While helping your child search for and apply to college is an exciting time, you are most likely battling both of your feelings of stress and anxiety on the side. Here are several tips to tackle those feelings and help you and your student along the way.
Listen – This process is about your child discovering themselves and their dreams. Although they may not have an exact idea of what they want, you can definitely help them if you only listen. The college search is about finding what fits them, not what fits you. Understand what their strengths are and help them go from there. You may think you know what is best for them, but this is a time for you to listen and learn from your child. Let them direct the search. Ask questions instead of giving answers.
Visit – You may have read my previous post about campus visits, but if you have not, do not underestimate the importance of them. Touring schools gives your student the chance to learn more about what they want from their future college and helps them fine tune their search to schools which are a better match. Go on the tours with them, notice what gets them excited and ask them questions to help them ground their opinions along the way. It is a great time for some family roadtrips!
Do not focus solely on those big names and rankings – If you have Googled schools or discussed them with your friends or peers, chances are the famous (or infamous if you ask most college counselors) U.S. News & World Report rankings have been mentioned. While those lists are undoubtedly filled with great schools, there are thousands more out there worthy of consideration. Those rankings are created using questionable data and leave many important factors out of the picture (read this Washington Post article for more on that). If you only focus on those lists or the big name schools, you are missing out on finding others which may be much better matches for your student. Not only that, you are adding to the anxiety and pressure your student may be feeling to get into one of those schools. You want them to be comfortable with wherever they are accepted, not setting them up for a potential let down.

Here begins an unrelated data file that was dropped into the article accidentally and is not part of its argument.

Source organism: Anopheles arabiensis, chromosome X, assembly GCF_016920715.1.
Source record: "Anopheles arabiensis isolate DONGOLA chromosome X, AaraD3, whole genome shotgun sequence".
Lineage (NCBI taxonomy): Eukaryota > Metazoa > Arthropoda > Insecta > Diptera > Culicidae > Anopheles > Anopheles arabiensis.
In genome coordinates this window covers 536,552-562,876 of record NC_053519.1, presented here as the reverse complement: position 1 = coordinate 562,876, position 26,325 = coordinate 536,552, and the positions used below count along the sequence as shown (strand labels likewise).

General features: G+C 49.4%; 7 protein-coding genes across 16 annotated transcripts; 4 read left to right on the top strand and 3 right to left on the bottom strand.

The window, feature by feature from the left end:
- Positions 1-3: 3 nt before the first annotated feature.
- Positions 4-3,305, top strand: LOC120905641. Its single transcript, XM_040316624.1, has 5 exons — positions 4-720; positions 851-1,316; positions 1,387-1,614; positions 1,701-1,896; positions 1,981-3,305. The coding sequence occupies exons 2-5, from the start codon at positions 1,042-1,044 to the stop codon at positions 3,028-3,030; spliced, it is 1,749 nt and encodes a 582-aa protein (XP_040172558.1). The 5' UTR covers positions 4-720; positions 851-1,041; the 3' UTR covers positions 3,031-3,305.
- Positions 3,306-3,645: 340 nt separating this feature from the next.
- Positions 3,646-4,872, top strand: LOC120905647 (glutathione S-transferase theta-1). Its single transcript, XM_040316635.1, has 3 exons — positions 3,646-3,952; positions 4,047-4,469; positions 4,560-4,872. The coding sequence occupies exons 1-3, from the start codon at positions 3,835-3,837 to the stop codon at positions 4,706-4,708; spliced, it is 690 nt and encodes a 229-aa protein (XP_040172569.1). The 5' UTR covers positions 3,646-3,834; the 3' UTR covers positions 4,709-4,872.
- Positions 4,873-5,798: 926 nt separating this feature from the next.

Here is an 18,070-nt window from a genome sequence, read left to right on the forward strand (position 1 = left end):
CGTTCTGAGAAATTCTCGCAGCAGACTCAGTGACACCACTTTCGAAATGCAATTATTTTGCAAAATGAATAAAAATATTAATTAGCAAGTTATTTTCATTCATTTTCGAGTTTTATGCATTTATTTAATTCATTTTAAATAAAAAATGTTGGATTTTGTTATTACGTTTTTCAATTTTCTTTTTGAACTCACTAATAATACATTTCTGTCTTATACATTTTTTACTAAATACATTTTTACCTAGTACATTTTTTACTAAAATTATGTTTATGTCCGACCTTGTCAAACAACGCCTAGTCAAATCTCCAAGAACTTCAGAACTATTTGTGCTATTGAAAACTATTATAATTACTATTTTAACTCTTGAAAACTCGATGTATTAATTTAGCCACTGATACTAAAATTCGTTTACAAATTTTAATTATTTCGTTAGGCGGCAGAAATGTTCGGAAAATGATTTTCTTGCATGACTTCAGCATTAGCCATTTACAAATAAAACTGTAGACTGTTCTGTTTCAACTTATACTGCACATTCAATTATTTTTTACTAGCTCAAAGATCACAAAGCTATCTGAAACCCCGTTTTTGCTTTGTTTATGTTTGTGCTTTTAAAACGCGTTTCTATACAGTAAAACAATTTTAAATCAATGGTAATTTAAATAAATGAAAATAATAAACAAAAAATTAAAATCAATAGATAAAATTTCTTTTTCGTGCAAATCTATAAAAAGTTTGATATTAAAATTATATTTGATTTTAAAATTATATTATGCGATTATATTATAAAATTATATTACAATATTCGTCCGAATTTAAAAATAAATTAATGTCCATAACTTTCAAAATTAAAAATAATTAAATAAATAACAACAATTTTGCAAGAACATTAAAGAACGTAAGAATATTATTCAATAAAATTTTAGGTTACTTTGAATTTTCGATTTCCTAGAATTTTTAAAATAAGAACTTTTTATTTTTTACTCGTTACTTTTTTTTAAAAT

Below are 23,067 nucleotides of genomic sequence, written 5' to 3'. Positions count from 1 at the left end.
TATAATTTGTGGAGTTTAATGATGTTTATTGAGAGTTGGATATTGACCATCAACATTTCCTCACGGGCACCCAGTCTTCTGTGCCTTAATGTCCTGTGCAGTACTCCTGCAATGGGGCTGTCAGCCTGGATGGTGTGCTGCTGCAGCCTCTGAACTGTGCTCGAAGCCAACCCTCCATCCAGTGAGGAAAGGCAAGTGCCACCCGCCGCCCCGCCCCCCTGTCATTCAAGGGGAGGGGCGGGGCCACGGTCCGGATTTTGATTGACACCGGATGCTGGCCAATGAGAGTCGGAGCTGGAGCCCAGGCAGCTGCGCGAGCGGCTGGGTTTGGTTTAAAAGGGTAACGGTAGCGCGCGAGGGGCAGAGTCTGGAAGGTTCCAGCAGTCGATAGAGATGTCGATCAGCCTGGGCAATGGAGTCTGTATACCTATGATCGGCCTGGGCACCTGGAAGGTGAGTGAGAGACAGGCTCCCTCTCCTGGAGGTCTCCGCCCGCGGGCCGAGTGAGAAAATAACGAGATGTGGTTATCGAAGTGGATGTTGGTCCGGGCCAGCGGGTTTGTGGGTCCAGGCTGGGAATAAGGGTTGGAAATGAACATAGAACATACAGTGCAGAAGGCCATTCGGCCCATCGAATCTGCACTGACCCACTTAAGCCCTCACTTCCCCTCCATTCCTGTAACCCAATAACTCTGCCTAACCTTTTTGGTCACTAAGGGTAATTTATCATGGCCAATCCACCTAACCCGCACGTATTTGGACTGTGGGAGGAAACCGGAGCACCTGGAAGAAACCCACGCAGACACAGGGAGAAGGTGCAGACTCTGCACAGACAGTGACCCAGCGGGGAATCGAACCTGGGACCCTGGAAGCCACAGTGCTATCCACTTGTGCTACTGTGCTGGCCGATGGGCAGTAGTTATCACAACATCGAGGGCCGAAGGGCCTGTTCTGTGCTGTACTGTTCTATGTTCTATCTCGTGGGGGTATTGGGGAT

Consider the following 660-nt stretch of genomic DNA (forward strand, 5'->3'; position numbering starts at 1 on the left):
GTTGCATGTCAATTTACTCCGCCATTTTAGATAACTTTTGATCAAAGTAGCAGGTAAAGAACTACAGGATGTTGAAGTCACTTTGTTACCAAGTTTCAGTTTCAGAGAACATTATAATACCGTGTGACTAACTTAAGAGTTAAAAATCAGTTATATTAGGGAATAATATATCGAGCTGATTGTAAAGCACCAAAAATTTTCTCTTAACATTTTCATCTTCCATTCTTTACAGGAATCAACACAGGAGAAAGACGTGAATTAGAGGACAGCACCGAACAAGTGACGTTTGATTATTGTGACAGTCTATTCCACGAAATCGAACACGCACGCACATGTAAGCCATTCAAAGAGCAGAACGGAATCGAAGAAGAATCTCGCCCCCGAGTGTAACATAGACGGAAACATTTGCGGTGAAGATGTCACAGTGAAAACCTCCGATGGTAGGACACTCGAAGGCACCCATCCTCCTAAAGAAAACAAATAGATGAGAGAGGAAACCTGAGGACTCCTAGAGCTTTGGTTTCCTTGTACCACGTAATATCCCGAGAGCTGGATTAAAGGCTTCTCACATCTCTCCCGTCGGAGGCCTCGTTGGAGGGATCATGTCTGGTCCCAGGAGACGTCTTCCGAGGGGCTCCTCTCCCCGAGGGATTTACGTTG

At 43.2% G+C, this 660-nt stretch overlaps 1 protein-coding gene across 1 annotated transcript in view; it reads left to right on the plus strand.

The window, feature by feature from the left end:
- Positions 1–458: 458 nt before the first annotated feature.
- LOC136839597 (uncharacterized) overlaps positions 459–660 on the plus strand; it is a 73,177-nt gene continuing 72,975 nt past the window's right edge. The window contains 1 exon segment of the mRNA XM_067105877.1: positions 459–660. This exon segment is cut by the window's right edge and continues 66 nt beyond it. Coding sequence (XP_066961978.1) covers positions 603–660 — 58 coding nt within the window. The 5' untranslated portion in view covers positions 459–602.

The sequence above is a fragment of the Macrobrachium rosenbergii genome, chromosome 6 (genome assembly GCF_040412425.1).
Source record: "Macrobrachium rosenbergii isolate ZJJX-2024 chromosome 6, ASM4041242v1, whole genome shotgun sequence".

Teach self advocacy – you can use this time to teach your student to advocate for themselves if they are not already. Once they get to school, you won’t be there to call their professors or take them to their doctor’s appointments. Let them take ownership of this process and teach them to take care of themselves. If they need something for their applications, let them be the one to ask their counselor or teacher. If they want more information from a college or would like to contest a financial aid award or admissions decision, they need to do this for themselves. In fact, it is viewed poorly when a parent contacts a potential college on behalf of their perfectly capable child. Send them off to college knowing they can take care of themselves!
Last but not least, remember that where your child goes is not a reflection of your parenting success. Yes, you can most likely attribute part of their success in high school to your parenting and support. Yes, you probably had an affect on their decision to go to college and where they are going. However, the school and career path they choose is their own and in no way should you think less of yourself as a parent because of their decision. Your child is becoming an adult and their choices are their own to make. Congratulations on making it this far and enjoy your time left with your child at home!